Basic Floor Cleaner
Works well on all floor types – sealed wood, tile, laminate and linoleum – for regular cleaning.
Mix equal parts of white vinegar and hot water, and mop. There’s no need to rinse, and the vinegar smell dissipates once the floors have dried. The vinegar is a mild disinfectant and leaves a nice shine.

Wood Floor Cleaner and Polish

1 gallon of hot water
3/4 cup of olive oil
1/2 cup lemon juice
The hot water and lemon clean the floor, and the olive oil leaves wood floors with a nice, natural sheen. Apply it with a mop that you’ve wrung out fairly well; let it dry on its own. No need to rinse. Once dry, floors look great!

Disinfecting Floor Cleaner
For bathroom and areas of that need disinfecting.

1 gallon of hot water
1/4 cup of Borax
Mix water and Borax in a mop bucket.  Borax is a great disinfectant! You don’t need to rinse.

Clean Your Towels – Stinky towels aren’t a result of using too much detergent and fabric softener. More isn’t better and over time soap residue accumulates in the fibers of towels and not only do they fail to absorb water as they can but they don’t dry like they should. When towels get a funky smell immediately upon getting wet again, failure to dry completely thanks to soap residue is usually the culprit. Run towels through the wash 2 times in hot water. DO NOT use detergent or fabric softener. In the first load use one cup of vinegar and in the second load use one cup of baking soda. The goal is to strip the softener and detergent residue from the fiber of the towel.
Clean silver – Clean ALL of your silver at ONCE! Line your sink (or pan) with aluminum foil, shiny side up. Pour 1/2 c. baking soda 1/2 c. salt into the sink. Fill sink two-thirds full with almost-boiling water. Submerge silver for about 2 minutes. Rinse with hot water, and then immediately dry with a soft cloth – Good as new!

Naturally Renew Wood – With Vinegar and Canola Oil.

3/4 cup of canola oil
1/4 cup vinegar (white or apple cider vinegar)
Mix together in a jar and rub into the wood.
You don’t need to wipe it off; the wood soaks it in.

A Check for Toxins in the Home
 Dryer Sheets – The substance used to soften clothes is often derived from animal fats. The fragrances used can be toxic. Use dryer balls and essential oils for a fresh laundry smell.
Bleach-based Cleaners are highly corrosive to the skin and lungs. Mixed with ammonia (found in urine), it creates a deadly gas. When mixed with wastewater, it forms carcinogenic compounds. Use white vinegar and baking soda for disinfecting.
Oven Cleaners are full of toxins that release butane (a neurotoxin) when you spray them. Switch to a paste made from baking soda and water, and line the bottom of the oven with foil to make clean ups easier.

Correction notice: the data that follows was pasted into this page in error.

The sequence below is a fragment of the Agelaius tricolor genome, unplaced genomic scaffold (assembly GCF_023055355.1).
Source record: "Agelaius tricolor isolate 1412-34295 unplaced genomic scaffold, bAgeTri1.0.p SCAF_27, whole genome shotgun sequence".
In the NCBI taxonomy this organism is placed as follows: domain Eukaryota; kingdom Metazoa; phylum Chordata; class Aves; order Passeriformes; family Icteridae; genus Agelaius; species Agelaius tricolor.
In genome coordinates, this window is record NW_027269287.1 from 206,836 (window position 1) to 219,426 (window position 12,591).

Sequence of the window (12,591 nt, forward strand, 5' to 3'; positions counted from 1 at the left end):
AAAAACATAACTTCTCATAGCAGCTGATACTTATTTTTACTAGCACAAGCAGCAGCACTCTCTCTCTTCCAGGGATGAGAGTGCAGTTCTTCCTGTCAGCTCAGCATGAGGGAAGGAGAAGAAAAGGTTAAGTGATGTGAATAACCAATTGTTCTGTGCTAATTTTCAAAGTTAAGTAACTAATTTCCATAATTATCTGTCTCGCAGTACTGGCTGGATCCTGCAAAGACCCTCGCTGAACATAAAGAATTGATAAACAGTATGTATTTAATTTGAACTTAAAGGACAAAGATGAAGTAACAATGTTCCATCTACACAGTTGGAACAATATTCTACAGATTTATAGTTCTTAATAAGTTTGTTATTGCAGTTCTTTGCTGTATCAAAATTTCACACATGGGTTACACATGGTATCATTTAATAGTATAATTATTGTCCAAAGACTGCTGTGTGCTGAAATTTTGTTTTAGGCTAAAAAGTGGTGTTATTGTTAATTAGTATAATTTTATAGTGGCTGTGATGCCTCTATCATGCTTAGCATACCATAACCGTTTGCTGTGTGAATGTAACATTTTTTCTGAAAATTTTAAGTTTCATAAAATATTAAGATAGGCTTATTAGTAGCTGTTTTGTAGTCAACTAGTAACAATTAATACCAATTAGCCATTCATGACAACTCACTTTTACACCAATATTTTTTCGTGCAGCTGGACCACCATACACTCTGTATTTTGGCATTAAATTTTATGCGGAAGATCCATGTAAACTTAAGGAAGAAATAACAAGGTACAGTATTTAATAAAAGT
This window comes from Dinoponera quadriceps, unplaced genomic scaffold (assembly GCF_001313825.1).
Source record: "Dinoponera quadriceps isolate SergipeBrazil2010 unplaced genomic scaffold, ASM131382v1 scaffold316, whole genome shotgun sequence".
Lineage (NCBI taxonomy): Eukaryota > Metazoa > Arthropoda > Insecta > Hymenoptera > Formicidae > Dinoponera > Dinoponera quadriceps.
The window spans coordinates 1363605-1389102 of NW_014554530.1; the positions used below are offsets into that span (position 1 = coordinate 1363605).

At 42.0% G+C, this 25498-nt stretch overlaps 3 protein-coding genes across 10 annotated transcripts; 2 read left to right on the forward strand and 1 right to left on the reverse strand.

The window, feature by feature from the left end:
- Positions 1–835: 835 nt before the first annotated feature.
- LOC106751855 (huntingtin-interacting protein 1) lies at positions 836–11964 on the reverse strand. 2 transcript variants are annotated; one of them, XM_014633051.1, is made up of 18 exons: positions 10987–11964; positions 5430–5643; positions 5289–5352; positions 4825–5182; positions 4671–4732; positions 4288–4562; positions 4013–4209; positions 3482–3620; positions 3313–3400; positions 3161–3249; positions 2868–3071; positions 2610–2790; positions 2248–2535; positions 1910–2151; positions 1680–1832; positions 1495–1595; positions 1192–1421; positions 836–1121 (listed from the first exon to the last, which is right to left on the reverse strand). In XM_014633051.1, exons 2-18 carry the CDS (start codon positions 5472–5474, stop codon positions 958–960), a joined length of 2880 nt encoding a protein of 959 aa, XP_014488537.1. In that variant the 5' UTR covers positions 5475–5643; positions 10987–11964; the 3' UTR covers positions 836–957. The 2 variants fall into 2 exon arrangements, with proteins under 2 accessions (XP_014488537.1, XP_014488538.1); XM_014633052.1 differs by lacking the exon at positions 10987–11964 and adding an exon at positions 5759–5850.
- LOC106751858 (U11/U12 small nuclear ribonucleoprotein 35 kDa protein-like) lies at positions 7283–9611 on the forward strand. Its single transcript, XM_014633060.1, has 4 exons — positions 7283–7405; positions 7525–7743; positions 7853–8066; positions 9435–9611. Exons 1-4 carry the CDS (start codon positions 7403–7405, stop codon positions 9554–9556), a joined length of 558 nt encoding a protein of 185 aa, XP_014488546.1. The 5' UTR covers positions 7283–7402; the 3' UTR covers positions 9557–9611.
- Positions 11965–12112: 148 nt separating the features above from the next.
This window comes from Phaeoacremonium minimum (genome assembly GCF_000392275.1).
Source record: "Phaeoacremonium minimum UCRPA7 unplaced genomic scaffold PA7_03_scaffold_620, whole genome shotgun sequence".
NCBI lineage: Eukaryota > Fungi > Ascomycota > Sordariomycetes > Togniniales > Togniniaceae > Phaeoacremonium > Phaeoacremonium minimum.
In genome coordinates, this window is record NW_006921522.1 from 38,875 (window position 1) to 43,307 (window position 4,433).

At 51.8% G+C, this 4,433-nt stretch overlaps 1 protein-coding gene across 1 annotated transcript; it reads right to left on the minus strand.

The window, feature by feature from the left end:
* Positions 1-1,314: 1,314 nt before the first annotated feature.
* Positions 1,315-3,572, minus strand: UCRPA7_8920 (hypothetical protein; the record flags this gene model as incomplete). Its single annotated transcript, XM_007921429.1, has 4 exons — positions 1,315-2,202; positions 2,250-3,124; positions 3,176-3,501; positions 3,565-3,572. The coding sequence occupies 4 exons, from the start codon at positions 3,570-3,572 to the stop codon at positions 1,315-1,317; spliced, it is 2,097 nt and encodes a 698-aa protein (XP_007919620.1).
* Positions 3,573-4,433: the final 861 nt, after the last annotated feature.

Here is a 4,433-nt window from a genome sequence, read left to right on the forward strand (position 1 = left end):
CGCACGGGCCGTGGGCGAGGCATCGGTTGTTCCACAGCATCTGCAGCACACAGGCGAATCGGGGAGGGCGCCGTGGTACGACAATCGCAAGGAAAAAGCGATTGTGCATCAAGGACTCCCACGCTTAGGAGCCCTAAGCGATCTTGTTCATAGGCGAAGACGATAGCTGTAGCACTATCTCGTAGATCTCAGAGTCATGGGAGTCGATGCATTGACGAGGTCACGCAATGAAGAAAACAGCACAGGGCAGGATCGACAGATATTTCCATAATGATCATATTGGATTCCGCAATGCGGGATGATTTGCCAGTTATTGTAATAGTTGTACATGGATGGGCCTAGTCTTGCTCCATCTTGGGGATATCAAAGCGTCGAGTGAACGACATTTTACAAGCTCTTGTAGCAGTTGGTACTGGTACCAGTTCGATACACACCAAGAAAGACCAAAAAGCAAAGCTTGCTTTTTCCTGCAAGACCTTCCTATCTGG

Carpets are treated with toxic chemicals, from flame-retardants to stain repellents.  Bare wood or tile floors are best.  Natural-fiber carpets can make a big difference.
Scented Candles  – Commercial candles contain tiny metal wires in the wicks that can release lead into the air. Most fragrances contain plasticizers and solvents that shouldn’t be inhaled. Even beeswax and soy candles release hydrocarbons into the air, which can cause respiratory problems. Experts suggest limiting candle burning to special occasions.
Art Supplies – Dry-erase markers top the list for toxicity because they usually contain xylene, a neurotoxin.
Particleboard usually contains formaldehyde glues that give off toxic fumes. Upholstered furniture made with polyurethane foam can contain brominated and chlorinated flame-retardants that give off toxic vapors. Your best choice is solid wood furniture.
Pressure-Treated Wood has preservatives forced into it under high pressure that help repel insects and prevent rot.  The chemicals used can be very toxic. Look for wood that’s been treated with the less-toxic borate preservatives.
Fertilizers and Pesticides can be very harmful to pets and children, who are the ones most likely to be rolling around in the grass. Use organic lawn treatments. 











Spring Cleaning Household Helps

Clean Washing Machine – Pour some vinegar into the drawer for washing powder, and set it to a wash. When finished, the washing machine will sparkle. Add 1/3 vinegar to amount of washing powder to boost cleaning power.

Clean Bathtub – Heat some vinegar in the microwave (warm). Mix vinegar with a soapy solution in a spray bottle (ratio of 1:1). Gently stir the substances together. Spray on the bathtub; leave for 30 minutes, and wipe it away with a sponge.

Cleaning the Microwave  – Place half a lemon in a cup and add some cinnamon. Place the cup in the microwave for 5-10 minutes at the lowest power setting. This will help clean and disinfect, and the cinnamon will help rid unpleasant odors.

Wipe Away Dust – Apply a few drops of oil to a paper towel, and wipe across dusty areas. Then wipe again with a clean paper towel. A thin layer will be left on the surface, which helps to keep the dust from accumulating and gives the furniture an attractive sheen.

 ½ cup baking soda
½ cup Castile soap
15 drops antimicrobial essential oil
Mix ingredients in a 12-ounce glass jar until you have a nice consistency like cake frosting. If you have leftovers, add 1 teaspoon of vegetable glycerin to keep the blend nice and moist. Put a lid on the glass jar between uses.

ANTIBACTERIAL SOAP SPRAY  – Use to disinfect your bathroom.
Mix ingredients together in a 16-ounce spray bottle.

14 ounces water or rosemary hydrosol
3 Tablespoons castile soap
15 drops tea tree oil